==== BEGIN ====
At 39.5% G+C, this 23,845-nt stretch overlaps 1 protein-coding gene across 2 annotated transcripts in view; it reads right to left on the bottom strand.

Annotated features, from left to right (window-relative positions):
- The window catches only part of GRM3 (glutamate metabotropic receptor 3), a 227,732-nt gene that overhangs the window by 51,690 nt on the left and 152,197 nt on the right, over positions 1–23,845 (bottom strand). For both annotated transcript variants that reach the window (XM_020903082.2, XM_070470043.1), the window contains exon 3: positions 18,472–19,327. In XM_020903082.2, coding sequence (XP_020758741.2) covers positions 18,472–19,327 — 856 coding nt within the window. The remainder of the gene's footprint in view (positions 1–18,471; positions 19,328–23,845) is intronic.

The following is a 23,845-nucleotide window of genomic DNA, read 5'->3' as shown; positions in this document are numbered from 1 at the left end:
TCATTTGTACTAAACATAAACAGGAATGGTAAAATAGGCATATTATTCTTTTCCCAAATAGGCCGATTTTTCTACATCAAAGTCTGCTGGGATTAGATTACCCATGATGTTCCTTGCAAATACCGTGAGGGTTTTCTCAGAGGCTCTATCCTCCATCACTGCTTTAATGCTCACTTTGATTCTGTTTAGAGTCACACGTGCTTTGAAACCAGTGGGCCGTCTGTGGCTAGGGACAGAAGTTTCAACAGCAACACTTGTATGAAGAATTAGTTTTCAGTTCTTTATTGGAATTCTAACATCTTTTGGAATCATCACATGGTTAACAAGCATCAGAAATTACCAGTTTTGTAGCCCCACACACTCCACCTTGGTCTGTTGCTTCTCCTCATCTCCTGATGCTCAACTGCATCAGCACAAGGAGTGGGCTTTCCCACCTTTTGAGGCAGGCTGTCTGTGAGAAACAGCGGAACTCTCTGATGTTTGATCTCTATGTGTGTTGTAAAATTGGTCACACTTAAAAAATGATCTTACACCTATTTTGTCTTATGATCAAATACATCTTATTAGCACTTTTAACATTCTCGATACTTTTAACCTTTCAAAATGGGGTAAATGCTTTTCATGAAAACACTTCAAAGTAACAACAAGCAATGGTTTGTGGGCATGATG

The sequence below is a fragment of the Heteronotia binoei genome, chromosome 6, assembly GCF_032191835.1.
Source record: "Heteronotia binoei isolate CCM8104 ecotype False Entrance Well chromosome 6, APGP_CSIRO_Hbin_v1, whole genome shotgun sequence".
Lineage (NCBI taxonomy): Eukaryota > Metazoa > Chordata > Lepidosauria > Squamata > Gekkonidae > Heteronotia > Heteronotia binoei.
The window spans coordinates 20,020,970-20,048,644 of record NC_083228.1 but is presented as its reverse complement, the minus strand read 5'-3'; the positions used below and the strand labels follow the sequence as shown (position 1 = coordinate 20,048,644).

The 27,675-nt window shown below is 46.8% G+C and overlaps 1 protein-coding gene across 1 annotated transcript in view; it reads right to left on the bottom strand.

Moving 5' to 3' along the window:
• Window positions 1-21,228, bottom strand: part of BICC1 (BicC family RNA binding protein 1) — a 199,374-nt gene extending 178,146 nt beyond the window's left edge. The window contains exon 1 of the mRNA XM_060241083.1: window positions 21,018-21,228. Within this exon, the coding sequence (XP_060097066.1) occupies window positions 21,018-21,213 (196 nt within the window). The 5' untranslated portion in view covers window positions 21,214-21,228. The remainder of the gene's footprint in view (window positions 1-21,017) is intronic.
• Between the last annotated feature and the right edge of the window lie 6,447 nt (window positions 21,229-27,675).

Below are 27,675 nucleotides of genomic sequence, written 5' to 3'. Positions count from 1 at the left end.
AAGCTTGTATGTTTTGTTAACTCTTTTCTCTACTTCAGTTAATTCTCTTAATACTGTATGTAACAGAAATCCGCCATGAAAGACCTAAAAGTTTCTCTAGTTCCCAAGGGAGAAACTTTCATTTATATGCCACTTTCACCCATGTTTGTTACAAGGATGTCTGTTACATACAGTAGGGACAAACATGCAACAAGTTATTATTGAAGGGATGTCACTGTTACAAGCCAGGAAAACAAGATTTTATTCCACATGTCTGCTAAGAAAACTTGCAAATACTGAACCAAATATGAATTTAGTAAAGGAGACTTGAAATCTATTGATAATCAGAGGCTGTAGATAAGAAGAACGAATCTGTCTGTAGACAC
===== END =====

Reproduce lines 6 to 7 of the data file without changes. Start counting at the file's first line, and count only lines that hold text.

The sequence below is a fragment of the Heteronotia binoei genome, chromosome 6, assembly GCF_032191835.1.
Source record: "Heteronotia binoei isolate CCM8104 ecotype False Entrance Well chromosome 6, APGP_CSIRO_Hbin_v1, whole genome shotgun sequence".